I MIGHT be okay if Netflix a cable model where I maybe paid an extra dollar or two a month for premium content. Disney and ABC could hide their exclusive stuff there.

    But if the Disney plan succeeds, you can be sure others will follow. And that’s a dismal picture of the future of entertainment.

    Reply

    1. And this is why people with well-paying jobs still pirate

      Reply

    2. Just to clarify, it’s CBS, not ABC, that has Star Trek: Discovery. At least that’s the case in the States. Everywhere else in the world is getting Discovery through Netflix.

      We’ve been trending this way for a while now, but as you (and many others) have pointed out this Disney deal signals that the future of streaming is going to look a lot like cable with all of these seperate tiers out there that will probably eventually be bundled together (on Hulu or Amazon). The best user experience (and best value) is to stick with the buffet model of Netflix where everything is gathered in the same place. However, the entire industry is having an argument with itself right now over whether or not Netflix is their enemy or friend or both, and the pure profit they make from their Netflix licensing deals no longer seems as sweet when Netflix is being built up to be bigger than all of them combined. So, they’re all leaning toward seperating off into their own little streaming ecoysystems, seeing if they can starve Netflix or force into a sale due to the debt it’s incurring to fund its original programming.

      It sucks for us, but it’s happened before. Much of Netflix’s history has matched HBO’s, and they too reached a point where they were so big the studios started pulling out and forcing them to crank out original programming. Their success in that area led to an explosion of original programming on cable. But, of course, that didn’t end up with us having to pay monthly fees for every channel’s own streaming service.

      The good news (or bad, depending on how you look at it) is that NBC already failed in this area. They just pulled the plug on Seeso, their streaming service. CBS All Access isn’t exactly killing it either. So, it will probably take a Disney streaming service to be successful to really kick off the mass migration away from licensing back catalogs out and instead putting them all behind seperate, network-specific paywallls.

      Reply

  2. I was fully expecting that the deal would end with Disney outright buying Netflix…and even now I wonder if the whole thing is some sort of elaborate negotiation tactic in order to remind Netflix that they need more than just their self-productions to survive, especially with the giant debt they already have.

    Reply

    1. The fact that Disney is coming out of the gates openly admitting they haven’t figured out all the details … well, I don’t know if that feeds into or speaks against your theory about this being one giant negotiating tactic. However, I do think there’s a possibiliy that Disney would ultimately prefer to simply buy Netflix. That’s kind of the Disney way. They can’t be too happy about Netflix buying Shonda Rhimes away from ABC, though. That feels like Netflix flashing a giant middle finger.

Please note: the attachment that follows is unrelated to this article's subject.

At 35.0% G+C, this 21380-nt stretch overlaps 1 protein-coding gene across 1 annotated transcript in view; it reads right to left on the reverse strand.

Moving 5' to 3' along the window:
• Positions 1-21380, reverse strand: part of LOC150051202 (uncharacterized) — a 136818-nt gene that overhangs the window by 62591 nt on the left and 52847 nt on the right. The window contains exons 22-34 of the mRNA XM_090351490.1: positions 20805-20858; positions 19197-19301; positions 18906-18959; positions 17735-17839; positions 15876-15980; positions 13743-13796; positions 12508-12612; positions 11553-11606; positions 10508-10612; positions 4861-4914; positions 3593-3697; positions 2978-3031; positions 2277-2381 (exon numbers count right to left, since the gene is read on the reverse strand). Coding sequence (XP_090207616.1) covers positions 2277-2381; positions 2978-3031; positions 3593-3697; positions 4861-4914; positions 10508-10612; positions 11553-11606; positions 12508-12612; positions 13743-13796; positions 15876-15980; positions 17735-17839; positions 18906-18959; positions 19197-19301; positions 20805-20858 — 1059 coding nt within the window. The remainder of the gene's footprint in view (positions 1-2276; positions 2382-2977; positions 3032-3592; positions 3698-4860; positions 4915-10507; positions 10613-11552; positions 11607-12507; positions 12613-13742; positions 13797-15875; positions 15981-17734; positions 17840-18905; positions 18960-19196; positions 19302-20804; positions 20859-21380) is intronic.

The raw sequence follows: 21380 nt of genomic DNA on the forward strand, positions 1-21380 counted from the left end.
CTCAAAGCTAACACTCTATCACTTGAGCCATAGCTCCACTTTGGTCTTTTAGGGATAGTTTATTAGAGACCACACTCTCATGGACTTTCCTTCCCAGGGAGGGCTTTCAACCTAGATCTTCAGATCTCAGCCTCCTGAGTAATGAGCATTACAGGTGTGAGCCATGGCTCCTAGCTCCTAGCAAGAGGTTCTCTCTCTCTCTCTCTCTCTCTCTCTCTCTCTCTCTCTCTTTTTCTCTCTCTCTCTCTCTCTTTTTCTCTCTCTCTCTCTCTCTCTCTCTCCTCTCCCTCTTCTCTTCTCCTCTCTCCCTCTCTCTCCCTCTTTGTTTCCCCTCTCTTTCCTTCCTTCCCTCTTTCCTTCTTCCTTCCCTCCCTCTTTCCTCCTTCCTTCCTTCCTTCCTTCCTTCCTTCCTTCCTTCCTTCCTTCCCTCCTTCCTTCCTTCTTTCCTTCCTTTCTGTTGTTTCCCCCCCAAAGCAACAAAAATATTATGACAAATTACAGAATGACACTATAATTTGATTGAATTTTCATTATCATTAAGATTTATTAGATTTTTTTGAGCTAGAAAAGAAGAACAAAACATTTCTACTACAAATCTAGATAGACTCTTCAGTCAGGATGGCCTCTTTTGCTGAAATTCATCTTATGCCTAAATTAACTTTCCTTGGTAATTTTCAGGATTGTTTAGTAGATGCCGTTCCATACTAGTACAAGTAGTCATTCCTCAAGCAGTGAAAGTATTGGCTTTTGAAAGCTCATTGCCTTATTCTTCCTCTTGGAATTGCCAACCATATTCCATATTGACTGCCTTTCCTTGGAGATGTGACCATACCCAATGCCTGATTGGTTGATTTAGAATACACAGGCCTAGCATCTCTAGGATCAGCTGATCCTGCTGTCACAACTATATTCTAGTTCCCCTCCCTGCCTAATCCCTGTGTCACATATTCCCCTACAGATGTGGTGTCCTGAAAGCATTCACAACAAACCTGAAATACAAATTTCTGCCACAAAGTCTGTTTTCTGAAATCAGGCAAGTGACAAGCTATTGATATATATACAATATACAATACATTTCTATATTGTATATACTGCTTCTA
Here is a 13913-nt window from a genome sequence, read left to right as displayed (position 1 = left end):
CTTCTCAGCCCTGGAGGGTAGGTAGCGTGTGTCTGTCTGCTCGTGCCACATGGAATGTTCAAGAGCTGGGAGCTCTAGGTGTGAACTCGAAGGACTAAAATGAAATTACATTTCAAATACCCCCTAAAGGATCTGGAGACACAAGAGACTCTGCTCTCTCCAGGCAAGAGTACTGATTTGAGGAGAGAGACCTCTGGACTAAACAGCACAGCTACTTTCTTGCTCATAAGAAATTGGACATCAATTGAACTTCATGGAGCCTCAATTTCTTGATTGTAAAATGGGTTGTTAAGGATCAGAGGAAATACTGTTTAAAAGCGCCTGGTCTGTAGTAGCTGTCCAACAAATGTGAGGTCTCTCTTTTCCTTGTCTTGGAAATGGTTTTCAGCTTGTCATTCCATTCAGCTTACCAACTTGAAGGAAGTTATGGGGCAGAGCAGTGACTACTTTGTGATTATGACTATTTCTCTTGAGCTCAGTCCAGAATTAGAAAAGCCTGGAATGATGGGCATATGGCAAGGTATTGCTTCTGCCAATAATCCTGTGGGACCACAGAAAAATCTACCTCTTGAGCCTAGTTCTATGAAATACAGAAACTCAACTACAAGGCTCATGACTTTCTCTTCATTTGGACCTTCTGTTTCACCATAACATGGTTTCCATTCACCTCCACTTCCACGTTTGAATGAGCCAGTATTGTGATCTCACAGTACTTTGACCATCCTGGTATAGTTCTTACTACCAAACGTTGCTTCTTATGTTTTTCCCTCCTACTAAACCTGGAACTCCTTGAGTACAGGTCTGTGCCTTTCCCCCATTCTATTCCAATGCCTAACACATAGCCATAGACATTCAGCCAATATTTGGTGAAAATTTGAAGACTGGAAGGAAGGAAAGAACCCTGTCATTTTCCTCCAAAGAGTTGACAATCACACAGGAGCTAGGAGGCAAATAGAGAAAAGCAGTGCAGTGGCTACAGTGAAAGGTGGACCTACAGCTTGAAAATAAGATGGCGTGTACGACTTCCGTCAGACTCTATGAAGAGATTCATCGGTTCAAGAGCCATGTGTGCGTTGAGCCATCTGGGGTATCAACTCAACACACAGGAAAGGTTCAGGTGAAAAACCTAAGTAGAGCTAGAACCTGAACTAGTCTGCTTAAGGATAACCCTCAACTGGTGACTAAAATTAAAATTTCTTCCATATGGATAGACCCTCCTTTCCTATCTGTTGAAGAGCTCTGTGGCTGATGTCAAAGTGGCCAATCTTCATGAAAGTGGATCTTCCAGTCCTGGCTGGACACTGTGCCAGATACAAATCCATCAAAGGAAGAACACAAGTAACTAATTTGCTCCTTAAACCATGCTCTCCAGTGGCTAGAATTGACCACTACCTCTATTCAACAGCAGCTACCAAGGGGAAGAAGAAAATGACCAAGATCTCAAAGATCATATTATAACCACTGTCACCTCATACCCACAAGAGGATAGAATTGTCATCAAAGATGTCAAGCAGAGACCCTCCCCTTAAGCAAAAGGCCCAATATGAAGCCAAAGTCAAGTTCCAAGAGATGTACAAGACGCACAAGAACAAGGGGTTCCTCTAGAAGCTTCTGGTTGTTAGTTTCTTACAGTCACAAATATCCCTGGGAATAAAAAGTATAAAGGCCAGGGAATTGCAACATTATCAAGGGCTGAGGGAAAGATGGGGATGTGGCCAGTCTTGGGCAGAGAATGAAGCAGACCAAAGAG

Reply

      1. I’ll just lean back and see how it plays out…remember how long it took until they had their hands on Pixar? Though Pixar kind of won that particular battle in a number of ways….

      2. Good comparison with Pixar. If I remember correctly, Disney waited them out, fueled by industry rumors about Finding Nemo being a total mess (which, to be fair, it kind of was, as per usual Pixar proecedure of its films taking a while to find themselves). Then it made all the moneys, and gave Pixar all the leverage.

      3. Nah, Disney initially botched negotiations with Pixar…a change in management at Disney paired with Pixar struggling with making Cars work and then Disney offering Lassiter a position which would allow him to retain creative control smoothed that one over. Best decision Disney ever made, the animated division should always be in the hand of someone creative and not someone who is more concerned with making as much money as possible.

  3. > In fact, when Disney’s CEO first announced this new service reports got the distinct impression that many details have yet to be figured out, such as whether or not the new Disney service will just include Disney-branded programming or also LucasFilms and Marvel.

    They would be crazier(they already are crazy) not to. They bought those licences to print money and have been milking them so. Also it greatly broadens their content.
    Dads can figuratively masturbatory over the new fan service films when their kids aren’t watching “Frozen” again.

    Reply

    1. “Dads can figuratively masturbatory over the new fan service films when their kids aren’t watching “Frozen” again”

      LOL.

      Yeah, it was pretty surprising to hear the Disney CEO hem and haw over what would become of the Marvel/LucasFilms titles. From my understanding, they will all leave Netflix when the contract is up, but he was leaving open the possibility that future movies might go to Netflix or might even end up on their own seperate streaming service. Really, the whole thing feels more like an IOU than a “we have this all planned out and know exactly what we’re doing.”

      Reply